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My mother’s stomach was full of squabbling stars,
given to her at birth before the sky became so bright
that the clouds decided to snare and imprison the sun;
sometimes I wanted to crawl back into her stomach
to count the number of siblings I should have had,
the number shoving her body along the path of a dream,
the number keeping her awake, a body of water,
making it impossible for her to close her eyes.
I have always believed that my mother was a river,
and I would never know her source, nor her tributaries,
nor the kind of wave that moved her, her favourite tide,
the type that flowed with her beyond its shores,
through white beaches gleaming in snow and sun.
A thousand years ago, come to think of it,
my mother would have been a mountain or a hill.
because our folklore has it that all mountains
had an accident with a volcano, an earthquake;
they dug holes into them and filled them with water.
every mountain became a body of water, a river
flowing from edge to edge, from point to point,
from generation to generation, I would never know
how big my mother’s body was, nor how many stars
concealed in her expansive stomach, in her waves.
I would have loved to watch her grow, to gaze at her bloom
as though she were a blossoming flower, a rose, a lily,
or a bougainvillaea fresh from a bud, its tip sneaking out,
its tongue coughing, sneezing, tasting the soft air,
learning with this deliberate, conscious slowness
how to master the restless stars growing within her.
What wonder was she before the stars filled her?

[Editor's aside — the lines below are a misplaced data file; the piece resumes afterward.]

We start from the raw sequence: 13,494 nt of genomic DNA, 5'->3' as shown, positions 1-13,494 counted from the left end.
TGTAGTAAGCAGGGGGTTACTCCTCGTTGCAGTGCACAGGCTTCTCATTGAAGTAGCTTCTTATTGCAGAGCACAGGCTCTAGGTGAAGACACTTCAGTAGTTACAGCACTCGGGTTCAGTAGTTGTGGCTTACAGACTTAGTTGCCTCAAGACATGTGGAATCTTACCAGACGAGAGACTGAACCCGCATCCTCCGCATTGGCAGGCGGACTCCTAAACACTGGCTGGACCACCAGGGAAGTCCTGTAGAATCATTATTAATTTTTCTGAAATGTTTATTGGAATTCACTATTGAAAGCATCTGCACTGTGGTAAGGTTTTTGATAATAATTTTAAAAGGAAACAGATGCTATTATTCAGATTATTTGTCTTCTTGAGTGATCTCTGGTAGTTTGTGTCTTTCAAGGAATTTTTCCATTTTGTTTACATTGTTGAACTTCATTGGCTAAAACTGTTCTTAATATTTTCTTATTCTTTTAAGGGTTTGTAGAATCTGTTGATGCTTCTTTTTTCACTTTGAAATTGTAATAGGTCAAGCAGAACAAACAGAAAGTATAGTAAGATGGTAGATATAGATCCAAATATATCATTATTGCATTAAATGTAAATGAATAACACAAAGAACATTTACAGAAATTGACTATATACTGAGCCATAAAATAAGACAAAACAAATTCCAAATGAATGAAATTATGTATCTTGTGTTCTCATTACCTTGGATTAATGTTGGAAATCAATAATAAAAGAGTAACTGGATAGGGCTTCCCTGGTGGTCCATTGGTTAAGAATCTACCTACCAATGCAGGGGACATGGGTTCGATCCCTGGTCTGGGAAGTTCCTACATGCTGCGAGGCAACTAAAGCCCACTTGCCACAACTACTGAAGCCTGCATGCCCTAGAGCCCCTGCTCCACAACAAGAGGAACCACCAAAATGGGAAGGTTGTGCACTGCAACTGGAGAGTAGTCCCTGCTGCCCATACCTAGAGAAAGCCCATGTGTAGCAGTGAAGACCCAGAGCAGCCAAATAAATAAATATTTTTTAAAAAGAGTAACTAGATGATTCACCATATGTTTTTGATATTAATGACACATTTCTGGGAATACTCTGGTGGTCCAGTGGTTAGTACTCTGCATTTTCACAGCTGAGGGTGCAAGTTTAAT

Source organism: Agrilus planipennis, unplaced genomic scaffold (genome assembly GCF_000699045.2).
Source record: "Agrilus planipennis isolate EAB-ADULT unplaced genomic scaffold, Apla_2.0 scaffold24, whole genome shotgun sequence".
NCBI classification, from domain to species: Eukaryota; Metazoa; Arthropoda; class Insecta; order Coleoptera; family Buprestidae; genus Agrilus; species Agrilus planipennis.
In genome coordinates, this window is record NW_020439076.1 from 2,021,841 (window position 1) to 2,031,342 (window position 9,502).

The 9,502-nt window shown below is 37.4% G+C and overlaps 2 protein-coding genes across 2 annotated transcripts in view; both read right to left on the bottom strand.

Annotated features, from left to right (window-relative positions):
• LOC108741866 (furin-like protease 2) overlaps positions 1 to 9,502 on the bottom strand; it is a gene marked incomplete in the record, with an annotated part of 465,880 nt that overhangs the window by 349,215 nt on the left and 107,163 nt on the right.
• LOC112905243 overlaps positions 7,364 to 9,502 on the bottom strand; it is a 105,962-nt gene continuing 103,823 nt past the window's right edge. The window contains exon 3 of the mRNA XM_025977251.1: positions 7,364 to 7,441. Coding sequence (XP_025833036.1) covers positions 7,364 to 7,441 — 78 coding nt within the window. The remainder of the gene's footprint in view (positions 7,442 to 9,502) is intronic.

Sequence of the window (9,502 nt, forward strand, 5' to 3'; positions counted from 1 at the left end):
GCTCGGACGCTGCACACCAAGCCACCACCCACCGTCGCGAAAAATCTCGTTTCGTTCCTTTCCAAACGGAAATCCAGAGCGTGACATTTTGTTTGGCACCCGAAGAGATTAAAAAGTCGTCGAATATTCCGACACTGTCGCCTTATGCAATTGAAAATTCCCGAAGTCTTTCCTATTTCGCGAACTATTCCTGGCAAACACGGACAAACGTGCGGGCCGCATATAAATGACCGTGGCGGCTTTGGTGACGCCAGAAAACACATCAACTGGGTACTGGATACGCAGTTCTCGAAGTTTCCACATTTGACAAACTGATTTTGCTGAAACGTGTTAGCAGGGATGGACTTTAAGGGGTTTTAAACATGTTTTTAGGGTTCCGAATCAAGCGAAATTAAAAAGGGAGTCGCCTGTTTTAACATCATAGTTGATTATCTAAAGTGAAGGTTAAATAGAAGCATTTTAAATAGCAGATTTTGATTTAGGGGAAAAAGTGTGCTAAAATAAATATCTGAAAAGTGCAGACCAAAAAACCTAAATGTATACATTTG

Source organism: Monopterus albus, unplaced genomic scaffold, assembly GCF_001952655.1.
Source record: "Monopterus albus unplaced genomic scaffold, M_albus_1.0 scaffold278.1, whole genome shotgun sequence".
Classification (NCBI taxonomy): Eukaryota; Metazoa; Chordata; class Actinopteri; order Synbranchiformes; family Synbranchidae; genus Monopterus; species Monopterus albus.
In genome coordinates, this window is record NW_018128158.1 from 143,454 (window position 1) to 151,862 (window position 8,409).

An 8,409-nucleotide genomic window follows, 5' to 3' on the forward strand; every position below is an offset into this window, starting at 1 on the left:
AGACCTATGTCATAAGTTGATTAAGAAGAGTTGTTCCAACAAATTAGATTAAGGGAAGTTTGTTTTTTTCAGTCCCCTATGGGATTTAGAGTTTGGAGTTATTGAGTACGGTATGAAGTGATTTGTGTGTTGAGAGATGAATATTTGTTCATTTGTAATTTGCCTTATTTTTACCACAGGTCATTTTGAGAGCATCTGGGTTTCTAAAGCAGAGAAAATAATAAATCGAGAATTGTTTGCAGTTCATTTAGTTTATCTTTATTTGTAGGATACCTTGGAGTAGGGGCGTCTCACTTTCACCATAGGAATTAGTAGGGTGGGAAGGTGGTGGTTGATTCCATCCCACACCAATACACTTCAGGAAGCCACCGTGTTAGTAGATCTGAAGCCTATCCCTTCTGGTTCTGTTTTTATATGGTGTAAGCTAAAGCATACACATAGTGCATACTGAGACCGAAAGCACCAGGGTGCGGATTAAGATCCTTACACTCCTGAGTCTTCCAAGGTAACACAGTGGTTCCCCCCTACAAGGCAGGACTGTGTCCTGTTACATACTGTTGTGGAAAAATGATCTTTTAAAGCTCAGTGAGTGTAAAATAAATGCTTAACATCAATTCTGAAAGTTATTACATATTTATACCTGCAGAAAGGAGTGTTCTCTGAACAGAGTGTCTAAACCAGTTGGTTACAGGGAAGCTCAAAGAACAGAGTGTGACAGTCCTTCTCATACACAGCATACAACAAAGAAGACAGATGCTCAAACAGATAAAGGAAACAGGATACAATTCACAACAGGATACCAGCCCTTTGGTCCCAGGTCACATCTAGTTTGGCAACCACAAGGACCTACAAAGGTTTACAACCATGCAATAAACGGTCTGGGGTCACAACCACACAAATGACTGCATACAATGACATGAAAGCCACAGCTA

She collected things like anger, fire, hate, envy, illicit sex,
impatience, emptiness, broken jars of love, and nothing more,
except for a pair of photos from yesterday's love affair.
Labour set in, and she was up for an afterlife of a body
struggling to understand the river passing through her heart,
ignoring the stars digging a tunnel inside her stomach.
Grace was unsettling her for a shock.



Jonathan Chibuike Ukah lives in the UK with his family. His poems have been featured and will soon be featured in Ariel Chart, Boomer Literary Magazine, Compass Rose Literary Magazine, Discretionary Love Magazine, Ephemeral Literary Review, The Pierian, and elsewhere. He is a winner of the Voices of Lincoln Poetry Contest 2022.
Current Issue
19 Feb 2024

That was Father—a storm in a drought, a comet in the night. Acting first, thinking later, carried on not by foresight, but on luck’s slippery feet. And so we were not as surprised as we should have been when, one warm night in our tenth year on the mountain, Father showed us the flying machine.
The first time I saw stone and Bone in ocean
This is it. This is the decision that keeps you up at night.
Wednesday: How to Navigate Our Universe by Mary Soon Lee 
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